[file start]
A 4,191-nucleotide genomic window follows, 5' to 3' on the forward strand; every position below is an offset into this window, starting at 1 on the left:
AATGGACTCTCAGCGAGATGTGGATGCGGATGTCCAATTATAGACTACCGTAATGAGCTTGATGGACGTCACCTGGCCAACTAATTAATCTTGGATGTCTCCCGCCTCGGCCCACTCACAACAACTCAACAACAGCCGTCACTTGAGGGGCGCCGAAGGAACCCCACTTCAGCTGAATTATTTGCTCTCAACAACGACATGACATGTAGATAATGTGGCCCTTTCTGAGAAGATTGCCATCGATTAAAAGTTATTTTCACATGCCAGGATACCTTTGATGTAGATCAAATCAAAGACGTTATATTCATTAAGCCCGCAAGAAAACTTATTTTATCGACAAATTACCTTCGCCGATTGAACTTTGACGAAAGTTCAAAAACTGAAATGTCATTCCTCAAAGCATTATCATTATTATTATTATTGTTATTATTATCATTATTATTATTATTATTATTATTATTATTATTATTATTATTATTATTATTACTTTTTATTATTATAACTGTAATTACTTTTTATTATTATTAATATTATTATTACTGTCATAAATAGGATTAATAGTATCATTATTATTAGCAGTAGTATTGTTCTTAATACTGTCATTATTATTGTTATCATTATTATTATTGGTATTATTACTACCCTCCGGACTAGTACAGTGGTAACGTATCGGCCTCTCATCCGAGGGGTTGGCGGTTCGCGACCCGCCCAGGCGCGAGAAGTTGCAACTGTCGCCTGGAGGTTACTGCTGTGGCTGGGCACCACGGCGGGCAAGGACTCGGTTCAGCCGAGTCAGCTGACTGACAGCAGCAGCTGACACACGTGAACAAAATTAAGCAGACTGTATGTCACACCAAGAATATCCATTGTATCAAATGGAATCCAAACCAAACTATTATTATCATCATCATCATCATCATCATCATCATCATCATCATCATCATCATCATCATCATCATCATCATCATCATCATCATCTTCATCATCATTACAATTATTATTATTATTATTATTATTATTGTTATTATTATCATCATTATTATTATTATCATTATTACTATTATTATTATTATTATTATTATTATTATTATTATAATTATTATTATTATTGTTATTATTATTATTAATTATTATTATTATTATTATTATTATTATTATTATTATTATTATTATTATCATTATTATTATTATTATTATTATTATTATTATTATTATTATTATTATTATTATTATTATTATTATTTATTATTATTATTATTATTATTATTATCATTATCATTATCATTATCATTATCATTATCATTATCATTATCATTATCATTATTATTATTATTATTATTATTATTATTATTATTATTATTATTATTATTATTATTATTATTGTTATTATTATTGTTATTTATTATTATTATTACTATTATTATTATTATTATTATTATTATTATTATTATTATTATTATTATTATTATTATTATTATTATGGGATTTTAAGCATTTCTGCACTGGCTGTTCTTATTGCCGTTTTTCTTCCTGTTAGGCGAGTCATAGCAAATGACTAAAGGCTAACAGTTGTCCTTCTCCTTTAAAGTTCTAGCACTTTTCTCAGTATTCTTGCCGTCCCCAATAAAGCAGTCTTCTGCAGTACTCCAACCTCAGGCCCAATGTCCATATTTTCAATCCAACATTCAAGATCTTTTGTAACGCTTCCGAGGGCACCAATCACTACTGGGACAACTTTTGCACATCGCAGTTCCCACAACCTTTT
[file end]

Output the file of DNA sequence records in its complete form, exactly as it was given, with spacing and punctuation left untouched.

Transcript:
A 4,191-nucleotide genomic window follows, 5' to 3' on the forward strand; every position below is an offset into this window, starting at 1 on the left:
AATGGACTCTCAGCGAGATGTGGATGCGGATGTCCAATTATAGACTACCGTAATGAGCTTGATGGACGTCACCTGGCCAACTAATTAATCTTGGATGTCTCCCGCCTCGGCCCACTCACAACAACTCAACAACAGCCGTCACTTGAGGGGCGCCGAAGGAACCCCACTTCAGCTGAATTATTTGCTCTCAACAACGACATGACATGTAGATAATGTGGCCCTTTCTGAGAAGATTGCCATCGATTAAAAGTTATTTTCACATGCCAGGATACCTTTGATGTAGATCAAATCAAAGACGTTATATTCATTAAGCCCGCAAGAAAACTTATTTTATCGACAAATTACCTTCGCCGATTGAACTTTGACGAAAGTTCAAAAACTGAAATGTCATTCCTCAAAGCATTATCATTATTATTATTATTGTTATTATTATCATTATTATTATTATTATTATTATTATTATTATTATTATTATTATTATTATTACTTTTTATTATTATAACTGTAATTACTTTTTATTATTATTAATATTATTATTACTGTCATAAATAGGATTAATAGTATCATTATTATTAGCAGTAGTATTGTTCTTAATACTGTCATTATTATTGTTATCATTATTATTATTGGTATTATTACTACCCTCCGGACTAGTACAGTGGTAACGTATCGGCCTCTCATCCGAGGGGTTGGCGGTTCGCGACCCGCCCAGGCGCGAGAAGTTGCAACTGTCGCCTGGAGGTTACTGCTGTGGCTGGGCACCACGGCGGGCAAGGACTCGGTTCAGCCGAGTCAGCTGACTGACAGCAGCAGCTGACACACGTGAACAAAATTAAGCAGACTGTATGTCACACCAAGAATATCCATTGTATCAAATGGAATCCAAACCAAACTATTATTATCATCATCATCATCATCATCATCATCATCATCATCATCATCATCATCATCATCATCATCATCATCATCATCATCATCTTCATCATCATTACAATTATTATTATTATTATTATTATTATTGTTATTATTATCATCATTATTATTATTATCATTATTACTATTATTATTATTATTATTATTATTATTATTATTATAATTATTATTATTATTGTTATTATTATTATTAATTATTATTATTATTATTATTATTATTATTATTATTATTATTATTATTATCATTATTATTATTATTATTATTATTATTATTATTATTATTATTATTATTATTATTATTATTATTATTTATTATTATTATTATTATTATTATTATCATTATCATTATCATTATCATTATCATTATCATTATCATTATCATTATCATTATTATTATTATTATTATTATTATTATTATTATTATTATTATTATTATTATTATTATTATTGTTATTATTATTGTTATTTATTATTATTATTACTATTATTATTATTATTATTATTATTATTATTATTATTATTATTATTATTATTATTATTATTATTATGGGATTTTAAGCATTTCTGCACTGGCTGTTCTTATTGCCGTTTTTCTTCCTGTTAGGCGAGTCATAGCAAATGACTAAAGGCTAACAGTTGTCCTTCTCCTTTAAAGTTCTAGCACTTTTCTCAGTATTCTTGCCGTCCCCAATAAAGCAGTCTTCTGCAGTACTCCAACCTCAGGCCCAATGTCCATATTTTCAATCCAACATTCAAGATCTTTTGTAACGCTTCCGAGGGCACCAATCACTACTGGGACAACTTTTGCACATCGCAGTTCCCACAACCTTTT